Date of Conferral



Doctor of Nursing Practice (DNP)




Eric S. Anderson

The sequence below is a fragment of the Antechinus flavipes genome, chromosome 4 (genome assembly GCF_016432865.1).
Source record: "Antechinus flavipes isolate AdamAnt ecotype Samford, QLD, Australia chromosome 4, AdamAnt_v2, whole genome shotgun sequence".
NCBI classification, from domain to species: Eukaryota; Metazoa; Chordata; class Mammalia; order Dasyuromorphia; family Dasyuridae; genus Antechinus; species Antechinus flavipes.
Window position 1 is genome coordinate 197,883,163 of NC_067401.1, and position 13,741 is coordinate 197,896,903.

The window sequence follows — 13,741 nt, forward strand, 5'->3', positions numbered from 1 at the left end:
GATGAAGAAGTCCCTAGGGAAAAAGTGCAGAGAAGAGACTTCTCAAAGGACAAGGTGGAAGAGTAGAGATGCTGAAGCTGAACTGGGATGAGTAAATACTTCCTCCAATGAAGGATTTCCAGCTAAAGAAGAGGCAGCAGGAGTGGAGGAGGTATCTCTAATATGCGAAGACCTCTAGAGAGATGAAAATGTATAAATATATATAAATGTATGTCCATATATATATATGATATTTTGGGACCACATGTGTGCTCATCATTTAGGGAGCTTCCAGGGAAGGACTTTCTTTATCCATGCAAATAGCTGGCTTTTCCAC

Cesarean birth rates are associated with increased maternal morbidity. This project evaluated a quality improvement (QI) initiative implemented to reduce cesarean births among Nulliparous Term Singleton Vertex (NTSV) obstetric populations, the largest contributor to cesarean births. Variations in labor management practice contribute to cesarean birth rate; implementation of labor management bundles have been endorsed to influence practice- and system-level changes in the promotion of vaginal births. The problem addressed in this project was an organizational NTSV cesarean section rate of 30%. The purpose of the project was to use secondary data to evaluate a previously implemented labor management bundle at a large hospital in the northwestern United States. The model of improvement was used as a framework for the QI initiative and this evaluation project. The practice-focused question asked in this project was: Did NTSV cesarean birth rates change after implementation of an evidenced-based standardized labor management bundle? Archived data were collected on cesarean birth rates for 3 time periods: prebaseline, 1 year postimplementation, and 2 years postimplementation. Chi-squareï? tests compared the differences between observed and expected results of data following implementation of labor management bundles. Results show no statistically significant difference between the pre- and post- implementation periods in the NTSV laboring population. Results suggest use of labor management practice bundles alone may not lead to expected outcomes improvements and that operationalization of such practices are sensitive to institutional and/or patient population contexts. This project may serve to promote positive social change by framing evidence-based practice as a process that must attend to contextual considerations.